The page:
One of the main differences when developing an exercise program for someone with Pompe is the level of intensity. The disease process is thought to make Pompe’s muscles more fragile and put them at risk of injury from excessive strain. Submaximal exercise levels are known to be safe for someone with Pompe to avoid possible muscle damage. More research is needed before we can say for sure whether higher intensities are safe or beneficial.

What should a person with Pompe be aware of when exercising?

As mentioned above, exercising within submaximal guidelines is encouraged, while heavy weights and high-intensity exercises are not. The risk of falling can also be a concern, especially as the weakness progresses. Therefore, we recommend that people seek out safe modes of exercise, such as using a stationary bike instead of walking on a treadmill, or using an assistive device to walk on outdoor surfaces.

The work of breathing is also something to consider when choosing how to exercise, as the diaphragm is often weakened in people with Pompe. For example, water sports can be great, but a person has to consider how deep they can tolerate being in the pool. The higher the water level, the more pressure is put on the diaphragm, which can make it harder to breathe.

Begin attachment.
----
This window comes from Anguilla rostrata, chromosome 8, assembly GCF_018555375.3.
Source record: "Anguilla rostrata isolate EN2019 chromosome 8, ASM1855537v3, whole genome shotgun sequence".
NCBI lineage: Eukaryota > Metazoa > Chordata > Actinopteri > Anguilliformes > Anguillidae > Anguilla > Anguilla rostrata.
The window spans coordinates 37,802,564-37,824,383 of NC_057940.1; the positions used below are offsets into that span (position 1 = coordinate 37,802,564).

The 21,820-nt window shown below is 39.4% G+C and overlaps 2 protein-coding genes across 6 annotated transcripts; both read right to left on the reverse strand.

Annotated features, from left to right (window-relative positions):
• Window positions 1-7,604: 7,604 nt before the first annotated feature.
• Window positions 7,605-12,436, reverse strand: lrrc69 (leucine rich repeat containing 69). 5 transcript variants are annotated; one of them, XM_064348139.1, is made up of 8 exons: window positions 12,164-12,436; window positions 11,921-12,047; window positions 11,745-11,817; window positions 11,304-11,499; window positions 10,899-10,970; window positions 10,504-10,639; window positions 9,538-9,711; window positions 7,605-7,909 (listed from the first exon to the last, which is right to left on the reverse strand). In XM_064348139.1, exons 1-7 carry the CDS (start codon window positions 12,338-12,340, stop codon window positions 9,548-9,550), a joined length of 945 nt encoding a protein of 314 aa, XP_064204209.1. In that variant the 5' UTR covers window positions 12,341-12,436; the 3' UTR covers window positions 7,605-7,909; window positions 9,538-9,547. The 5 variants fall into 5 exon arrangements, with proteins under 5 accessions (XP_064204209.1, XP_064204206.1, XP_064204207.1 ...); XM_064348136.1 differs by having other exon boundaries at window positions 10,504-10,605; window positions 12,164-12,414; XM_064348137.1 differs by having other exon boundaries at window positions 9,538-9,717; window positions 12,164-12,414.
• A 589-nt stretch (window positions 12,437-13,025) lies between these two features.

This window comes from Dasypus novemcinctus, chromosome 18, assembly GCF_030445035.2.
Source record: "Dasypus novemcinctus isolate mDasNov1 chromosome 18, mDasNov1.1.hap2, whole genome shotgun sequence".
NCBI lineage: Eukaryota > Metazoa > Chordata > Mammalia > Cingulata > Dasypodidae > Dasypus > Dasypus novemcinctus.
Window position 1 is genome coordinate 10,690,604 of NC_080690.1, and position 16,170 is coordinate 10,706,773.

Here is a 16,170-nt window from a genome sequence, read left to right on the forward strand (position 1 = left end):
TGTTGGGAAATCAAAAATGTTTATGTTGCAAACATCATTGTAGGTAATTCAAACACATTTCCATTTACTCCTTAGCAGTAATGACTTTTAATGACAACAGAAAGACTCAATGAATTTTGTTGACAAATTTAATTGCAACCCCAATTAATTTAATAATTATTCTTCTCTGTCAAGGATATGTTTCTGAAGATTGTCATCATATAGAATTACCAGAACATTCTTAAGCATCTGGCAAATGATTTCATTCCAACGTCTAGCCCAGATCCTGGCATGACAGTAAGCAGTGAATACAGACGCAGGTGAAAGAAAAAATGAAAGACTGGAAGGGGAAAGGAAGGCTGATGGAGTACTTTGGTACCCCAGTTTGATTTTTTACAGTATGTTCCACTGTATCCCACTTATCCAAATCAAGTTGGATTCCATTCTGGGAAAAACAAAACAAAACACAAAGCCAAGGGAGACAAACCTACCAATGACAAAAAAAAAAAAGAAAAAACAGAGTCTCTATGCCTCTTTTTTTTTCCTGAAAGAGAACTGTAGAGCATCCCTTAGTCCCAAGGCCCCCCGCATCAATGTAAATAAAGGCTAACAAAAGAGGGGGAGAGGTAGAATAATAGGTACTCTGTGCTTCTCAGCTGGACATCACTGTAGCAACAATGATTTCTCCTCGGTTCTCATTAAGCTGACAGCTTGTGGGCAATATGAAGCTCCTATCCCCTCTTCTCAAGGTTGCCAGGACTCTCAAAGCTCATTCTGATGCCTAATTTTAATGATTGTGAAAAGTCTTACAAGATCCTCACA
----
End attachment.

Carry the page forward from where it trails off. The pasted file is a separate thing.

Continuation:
Ultimately, a person with Pompe should consult their medical team (which includes a physical therapist) for specific advice on developing an exercise plan that is right for them.

What do you recommend for those who are afraid of falling during exercise?

There are many safe options for exercising when someone has balance issues. If they don’t know how to proceed, a physical therapist can help them determine the safest plan. If someone enjoys walking outdoors, it would be beneficial to use some type of device to improve stability (like walking sticks or a cane). When deciding which cardio equipment to use, a seated option like a stationary bike may be safer than walking on a treadmill.